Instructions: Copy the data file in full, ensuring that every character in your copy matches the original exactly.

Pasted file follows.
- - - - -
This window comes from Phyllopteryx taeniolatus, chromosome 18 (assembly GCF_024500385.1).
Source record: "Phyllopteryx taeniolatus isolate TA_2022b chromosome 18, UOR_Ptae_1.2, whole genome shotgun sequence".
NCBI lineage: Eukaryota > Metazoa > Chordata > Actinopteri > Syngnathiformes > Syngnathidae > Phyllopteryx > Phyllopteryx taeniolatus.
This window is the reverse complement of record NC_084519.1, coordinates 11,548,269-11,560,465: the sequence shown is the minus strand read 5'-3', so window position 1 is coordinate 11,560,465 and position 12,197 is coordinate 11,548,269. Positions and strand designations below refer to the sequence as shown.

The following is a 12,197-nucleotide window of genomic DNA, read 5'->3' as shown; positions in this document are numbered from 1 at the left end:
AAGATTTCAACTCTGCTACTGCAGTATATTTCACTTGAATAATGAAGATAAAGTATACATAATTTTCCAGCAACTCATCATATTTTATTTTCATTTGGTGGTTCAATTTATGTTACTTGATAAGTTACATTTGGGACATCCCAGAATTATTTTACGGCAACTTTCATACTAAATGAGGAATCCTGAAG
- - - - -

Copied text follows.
This window comes from Phyllopteryx taeniolatus, chromosome 18 (assembly GCF_024500385.1).
Source record: "Phyllopteryx taeniolatus isolate TA_2022b chromosome 18, UOR_Ptae_1.2, whole genome shotgun sequence".
NCBI lineage: Eukaryota > Metazoa > Chordata > Actinopteri > Syngnathiformes > Syngnathidae > Phyllopteryx > Phyllopteryx taeniolatus.
This window is the reverse complement of record NC_084519.1, coordinates 11,548,269-11,560,465: the sequence shown is the minus strand read 5'-3', so window position 1 is coordinate 11,560,465 and position 12,197 is coordinate 11,548,269. Positions and strand designations below refer to the sequence as shown.

The following is a 12,197-nucleotide window of genomic DNA, read 5'->3' as shown; positions in this document are numbered from 1 at the left end:
AAGATTTCAACTCTGCTACTGCAGTATATTTCACTTGAATAATGAAGATAAAGTATACATAATTTTCCAGCAACTCATCATATTTTATTTTCATTTGGTGGTTCAATTTATGTTACTTGATAAGTTACATTTGGGACATCCCAGAATTATTTTACGGCAACTTTCATACTAAATGAGGAATCCTGAAG